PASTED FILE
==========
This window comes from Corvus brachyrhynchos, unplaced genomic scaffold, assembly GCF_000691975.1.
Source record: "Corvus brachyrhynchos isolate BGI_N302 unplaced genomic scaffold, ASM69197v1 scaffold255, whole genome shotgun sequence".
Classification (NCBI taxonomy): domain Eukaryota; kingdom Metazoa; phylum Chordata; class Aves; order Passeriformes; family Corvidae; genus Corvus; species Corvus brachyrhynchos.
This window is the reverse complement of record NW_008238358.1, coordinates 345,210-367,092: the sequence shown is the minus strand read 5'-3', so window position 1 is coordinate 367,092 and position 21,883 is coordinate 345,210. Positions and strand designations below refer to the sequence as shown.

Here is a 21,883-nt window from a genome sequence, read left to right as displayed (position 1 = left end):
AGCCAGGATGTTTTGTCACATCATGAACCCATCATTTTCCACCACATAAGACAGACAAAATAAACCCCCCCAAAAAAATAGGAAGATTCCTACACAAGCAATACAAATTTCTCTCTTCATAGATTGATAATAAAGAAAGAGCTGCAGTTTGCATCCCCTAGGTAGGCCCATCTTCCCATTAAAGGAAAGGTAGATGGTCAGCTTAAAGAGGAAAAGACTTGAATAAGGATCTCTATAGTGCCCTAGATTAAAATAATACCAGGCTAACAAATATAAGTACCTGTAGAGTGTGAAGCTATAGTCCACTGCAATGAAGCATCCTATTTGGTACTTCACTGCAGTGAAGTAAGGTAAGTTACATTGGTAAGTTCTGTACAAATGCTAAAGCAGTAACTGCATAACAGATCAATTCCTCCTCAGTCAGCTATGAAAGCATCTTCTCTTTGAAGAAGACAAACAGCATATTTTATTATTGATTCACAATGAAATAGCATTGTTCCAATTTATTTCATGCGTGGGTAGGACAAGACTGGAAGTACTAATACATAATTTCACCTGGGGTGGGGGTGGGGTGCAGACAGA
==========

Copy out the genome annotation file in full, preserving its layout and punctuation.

This window comes from Corvus brachyrhynchos, unplaced genomic scaffold, assembly GCF_000691975.1.
Source record: "Corvus brachyrhynchos isolate BGI_N302 unplaced genomic scaffold, ASM69197v1 scaffold255, whole genome shotgun sequence".
Classification (NCBI taxonomy): domain Eukaryota; kingdom Metazoa; phylum Chordata; class Aves; order Passeriformes; family Corvidae; genus Corvus; species Corvus brachyrhynchos.
This window is the reverse complement of record NW_008238358.1, coordinates 345,210-367,092: the sequence shown is the minus strand read 5'-3', so window position 1 is coordinate 367,092 and position 21,883 is coordinate 345,210. Positions and strand designations below refer to the sequence as shown.

Here is a 21,883-nt window from a genome sequence, read left to right as displayed (position 1 = left end):
AGCCAGGATGTTTTGTCACATCATGAACCCATCATTTTCCACCACATAAGACAGACAAAATAAACCCCCCCAAAAAAATAGGAAGATTCCTACACAAGCAATACAAATTTCTCTCTTCATAGATTGATAATAAAGAAAGAGCTGCAGTTTGCATCCCCTAGGTAGGCCCATCTTCCCATTAAAGGAAAGGTAGATGGTCAGCTTAAAGAGGAAAAGACTTGAATAAGGATCTCTATAGTGCCCTAGATTAAAATAATACCAGGCTAACAAATATAAGTACCTGTAGAGTGTGAAGCTATAGTCCACTGCAATGAAGCATCCTATTTGGTACTTCACTGCAGTGAAGTAAGGTAAGTTACATTGGTAAGTTCTGTACAAATGCTAAAGCAGTAACTGCATAACAGATCAATTCCTCCTCAGTCAGCTATGAAAGCATCTTCTCTTTGAAGAAGACAAACAGCATATTTTATTATTGATTCACAATGAAATAGCATTGTTCCAATTTATTTCATGCGTGGGTAGGACAAGACTGGAAGTACTAATACATAATTTCACCTGGGGTGGGGGTGGGGTGCAGACAGA